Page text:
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California approves legislation to protect new offshore oil development near Tranquillon Ridge

The Californian Senate has passed a new law to ban new offshore oil drilling in a nearby marine protected area in the Santa Barbara Channel known as Tranquillon Ridge.

The latest approval comes two weeks after a ruptured pipeline led to an oil spill along the Santa Barbara County coastline.

An underground pipeline running along the coastal highway at the San Refugio State Beach ruptured, flooding up to 2,500 barrels of crude petroleum into the Pacific Ocean.

In 1994, the California Legislature passed the California Coastal Sanctuary Act and banned any new offshore oil and gas leases.

"In the wake of last month's devastating oil spill, we cannot afford to wait any longer to permanently ban new oil drilling off our coast."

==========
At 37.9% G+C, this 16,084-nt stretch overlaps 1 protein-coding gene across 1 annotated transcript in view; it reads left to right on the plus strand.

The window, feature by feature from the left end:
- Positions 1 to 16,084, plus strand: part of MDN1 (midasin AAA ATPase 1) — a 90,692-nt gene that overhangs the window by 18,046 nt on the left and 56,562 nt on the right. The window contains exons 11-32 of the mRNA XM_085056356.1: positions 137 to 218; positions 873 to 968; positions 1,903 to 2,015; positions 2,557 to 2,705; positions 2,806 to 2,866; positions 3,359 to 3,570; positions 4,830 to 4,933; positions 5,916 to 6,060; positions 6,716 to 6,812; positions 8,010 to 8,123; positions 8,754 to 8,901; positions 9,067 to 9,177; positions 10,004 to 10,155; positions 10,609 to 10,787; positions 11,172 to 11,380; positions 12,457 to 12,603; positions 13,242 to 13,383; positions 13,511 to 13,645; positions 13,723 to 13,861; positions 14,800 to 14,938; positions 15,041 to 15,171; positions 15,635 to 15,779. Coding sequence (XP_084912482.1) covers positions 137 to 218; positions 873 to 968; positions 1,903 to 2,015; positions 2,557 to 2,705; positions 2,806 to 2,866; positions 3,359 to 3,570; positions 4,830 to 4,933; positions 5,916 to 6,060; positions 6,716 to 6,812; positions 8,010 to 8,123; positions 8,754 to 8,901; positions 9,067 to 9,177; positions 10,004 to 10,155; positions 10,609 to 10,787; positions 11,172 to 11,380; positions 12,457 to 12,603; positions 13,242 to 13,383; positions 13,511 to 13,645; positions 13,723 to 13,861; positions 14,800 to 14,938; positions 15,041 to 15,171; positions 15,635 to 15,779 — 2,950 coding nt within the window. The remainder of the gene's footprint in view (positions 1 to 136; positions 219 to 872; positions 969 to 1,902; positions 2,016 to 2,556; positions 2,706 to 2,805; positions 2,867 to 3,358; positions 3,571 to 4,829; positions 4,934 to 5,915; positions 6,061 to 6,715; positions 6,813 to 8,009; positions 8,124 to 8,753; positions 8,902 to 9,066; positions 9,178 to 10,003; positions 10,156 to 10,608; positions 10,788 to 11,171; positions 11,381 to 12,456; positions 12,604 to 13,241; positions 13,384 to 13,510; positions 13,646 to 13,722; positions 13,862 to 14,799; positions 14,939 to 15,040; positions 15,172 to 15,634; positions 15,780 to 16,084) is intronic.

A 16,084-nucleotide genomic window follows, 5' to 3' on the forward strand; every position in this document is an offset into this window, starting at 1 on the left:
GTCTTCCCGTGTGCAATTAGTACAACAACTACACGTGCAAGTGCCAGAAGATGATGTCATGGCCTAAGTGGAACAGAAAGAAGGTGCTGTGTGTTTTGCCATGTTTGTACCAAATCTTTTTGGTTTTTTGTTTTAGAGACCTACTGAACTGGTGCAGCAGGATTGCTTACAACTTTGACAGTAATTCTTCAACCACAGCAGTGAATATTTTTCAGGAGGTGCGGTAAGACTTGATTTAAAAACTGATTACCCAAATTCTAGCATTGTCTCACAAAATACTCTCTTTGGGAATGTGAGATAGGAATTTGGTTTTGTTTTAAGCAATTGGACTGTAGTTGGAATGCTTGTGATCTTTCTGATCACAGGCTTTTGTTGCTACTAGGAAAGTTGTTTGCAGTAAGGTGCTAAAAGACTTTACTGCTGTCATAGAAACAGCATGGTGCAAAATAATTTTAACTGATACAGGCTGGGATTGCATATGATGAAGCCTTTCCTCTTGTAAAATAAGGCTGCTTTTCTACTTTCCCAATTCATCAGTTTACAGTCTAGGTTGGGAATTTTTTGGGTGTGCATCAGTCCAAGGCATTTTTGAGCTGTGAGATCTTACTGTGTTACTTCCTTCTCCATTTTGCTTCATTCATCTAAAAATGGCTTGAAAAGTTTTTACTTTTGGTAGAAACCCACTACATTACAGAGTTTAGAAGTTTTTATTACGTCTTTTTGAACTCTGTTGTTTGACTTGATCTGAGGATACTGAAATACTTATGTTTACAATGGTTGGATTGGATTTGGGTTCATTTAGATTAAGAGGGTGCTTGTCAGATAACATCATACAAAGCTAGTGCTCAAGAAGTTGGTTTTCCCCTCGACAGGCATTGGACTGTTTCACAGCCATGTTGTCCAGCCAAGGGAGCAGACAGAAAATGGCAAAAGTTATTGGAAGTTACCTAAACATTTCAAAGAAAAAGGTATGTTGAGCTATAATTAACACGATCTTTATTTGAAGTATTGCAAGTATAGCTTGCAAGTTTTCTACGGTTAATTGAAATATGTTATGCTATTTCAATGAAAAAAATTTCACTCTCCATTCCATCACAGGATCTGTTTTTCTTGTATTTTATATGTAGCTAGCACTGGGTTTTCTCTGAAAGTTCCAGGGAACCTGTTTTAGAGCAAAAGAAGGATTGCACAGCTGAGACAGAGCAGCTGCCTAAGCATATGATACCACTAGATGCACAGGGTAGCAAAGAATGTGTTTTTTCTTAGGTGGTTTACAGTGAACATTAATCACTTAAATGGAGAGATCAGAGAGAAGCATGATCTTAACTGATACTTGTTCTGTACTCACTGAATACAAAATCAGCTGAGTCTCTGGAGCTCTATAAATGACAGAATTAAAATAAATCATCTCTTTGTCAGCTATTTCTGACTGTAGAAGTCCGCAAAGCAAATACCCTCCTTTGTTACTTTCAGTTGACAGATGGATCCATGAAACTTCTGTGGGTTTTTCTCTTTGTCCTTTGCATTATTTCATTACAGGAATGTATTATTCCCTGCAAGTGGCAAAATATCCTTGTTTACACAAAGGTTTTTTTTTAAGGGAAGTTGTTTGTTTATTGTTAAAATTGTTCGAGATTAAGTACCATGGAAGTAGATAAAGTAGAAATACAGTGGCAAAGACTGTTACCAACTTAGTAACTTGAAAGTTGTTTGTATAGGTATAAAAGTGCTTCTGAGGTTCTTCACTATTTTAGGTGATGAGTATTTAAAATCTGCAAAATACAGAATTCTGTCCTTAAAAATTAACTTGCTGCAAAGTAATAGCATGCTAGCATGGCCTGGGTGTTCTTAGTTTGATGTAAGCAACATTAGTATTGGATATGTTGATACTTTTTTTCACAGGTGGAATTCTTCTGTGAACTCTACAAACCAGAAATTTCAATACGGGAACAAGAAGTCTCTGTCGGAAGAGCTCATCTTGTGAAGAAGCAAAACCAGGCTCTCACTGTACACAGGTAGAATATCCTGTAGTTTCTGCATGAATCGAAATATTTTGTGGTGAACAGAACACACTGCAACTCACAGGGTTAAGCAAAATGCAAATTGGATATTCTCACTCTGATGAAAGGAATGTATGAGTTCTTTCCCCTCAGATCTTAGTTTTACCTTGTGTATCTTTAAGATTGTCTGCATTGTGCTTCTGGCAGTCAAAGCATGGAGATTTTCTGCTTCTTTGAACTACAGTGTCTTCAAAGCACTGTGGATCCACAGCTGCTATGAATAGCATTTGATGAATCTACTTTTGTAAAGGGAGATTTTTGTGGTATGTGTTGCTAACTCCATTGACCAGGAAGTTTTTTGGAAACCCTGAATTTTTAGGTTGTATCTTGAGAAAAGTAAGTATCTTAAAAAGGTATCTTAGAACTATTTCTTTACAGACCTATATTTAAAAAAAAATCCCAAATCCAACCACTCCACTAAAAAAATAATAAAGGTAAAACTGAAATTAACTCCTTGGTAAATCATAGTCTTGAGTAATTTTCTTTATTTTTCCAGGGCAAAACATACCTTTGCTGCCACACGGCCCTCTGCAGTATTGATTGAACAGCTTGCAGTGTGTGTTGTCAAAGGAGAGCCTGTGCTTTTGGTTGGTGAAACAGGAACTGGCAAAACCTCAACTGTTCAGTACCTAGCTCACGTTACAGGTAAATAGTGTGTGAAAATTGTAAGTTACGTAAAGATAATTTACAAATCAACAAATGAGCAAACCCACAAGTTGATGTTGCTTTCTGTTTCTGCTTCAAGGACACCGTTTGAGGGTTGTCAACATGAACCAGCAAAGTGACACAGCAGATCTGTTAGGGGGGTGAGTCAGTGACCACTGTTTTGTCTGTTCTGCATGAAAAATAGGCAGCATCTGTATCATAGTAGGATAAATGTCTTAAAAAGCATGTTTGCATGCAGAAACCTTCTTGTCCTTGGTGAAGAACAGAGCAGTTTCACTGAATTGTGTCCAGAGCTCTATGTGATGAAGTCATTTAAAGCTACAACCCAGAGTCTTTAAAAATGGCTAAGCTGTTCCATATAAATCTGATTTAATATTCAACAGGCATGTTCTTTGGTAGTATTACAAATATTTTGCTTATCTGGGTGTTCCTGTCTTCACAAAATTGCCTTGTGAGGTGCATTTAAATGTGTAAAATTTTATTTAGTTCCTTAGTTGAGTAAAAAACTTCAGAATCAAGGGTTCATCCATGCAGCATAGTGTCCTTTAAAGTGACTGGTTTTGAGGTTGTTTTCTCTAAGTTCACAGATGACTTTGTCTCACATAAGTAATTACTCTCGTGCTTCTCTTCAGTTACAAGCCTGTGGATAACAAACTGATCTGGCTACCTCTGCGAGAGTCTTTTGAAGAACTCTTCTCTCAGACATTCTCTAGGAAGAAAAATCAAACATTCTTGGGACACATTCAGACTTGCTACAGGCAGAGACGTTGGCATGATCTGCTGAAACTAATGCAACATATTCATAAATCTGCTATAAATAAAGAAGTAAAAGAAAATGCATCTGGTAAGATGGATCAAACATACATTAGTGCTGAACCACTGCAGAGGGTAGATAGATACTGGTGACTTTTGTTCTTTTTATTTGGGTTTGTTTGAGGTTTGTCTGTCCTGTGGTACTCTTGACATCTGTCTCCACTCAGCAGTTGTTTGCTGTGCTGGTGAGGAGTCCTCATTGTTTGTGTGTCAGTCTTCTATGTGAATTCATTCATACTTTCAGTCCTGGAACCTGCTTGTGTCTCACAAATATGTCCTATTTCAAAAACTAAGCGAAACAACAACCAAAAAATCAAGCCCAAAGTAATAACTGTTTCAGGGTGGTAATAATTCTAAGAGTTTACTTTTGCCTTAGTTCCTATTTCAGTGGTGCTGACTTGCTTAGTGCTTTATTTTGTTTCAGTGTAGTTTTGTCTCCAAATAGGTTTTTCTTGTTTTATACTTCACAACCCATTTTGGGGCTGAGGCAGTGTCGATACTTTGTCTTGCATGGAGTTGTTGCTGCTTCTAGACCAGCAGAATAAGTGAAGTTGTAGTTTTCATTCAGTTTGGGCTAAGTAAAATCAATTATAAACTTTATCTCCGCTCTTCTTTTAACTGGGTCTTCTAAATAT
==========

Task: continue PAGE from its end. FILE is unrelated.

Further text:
Tranquillon Ridge extends into state and federal waters, with a loophole in state law leaving it with reserves that are being tapped in federal waters at present from Platform Irene.

The region has sensitive marine ecosystem and was designated as a marine protected area in 2007.

Hannah-Beth Jackson said: "Tranquillon Ridge is one of the most important bio-regions on the planet. It is a place of extraordinary and wonderous diversity.

"If there's ever a place and time where we should commit to no new offshore drilling, it should be here, in this extraordinary place known as Tranquillon Ridge, and it should be now, when the consequences of oil, oil-covered birds and an oil-drenched coastline, are so fresh in our minds."

Mike McGuire said: "In the wake of last month's devastating oil spill, we cannot afford to wait any longer to permanently ban new oil drilling off our coast."

Many oil companies over the past years tried to tap into Tranquillon Ridge's offshore reserves from state waters.

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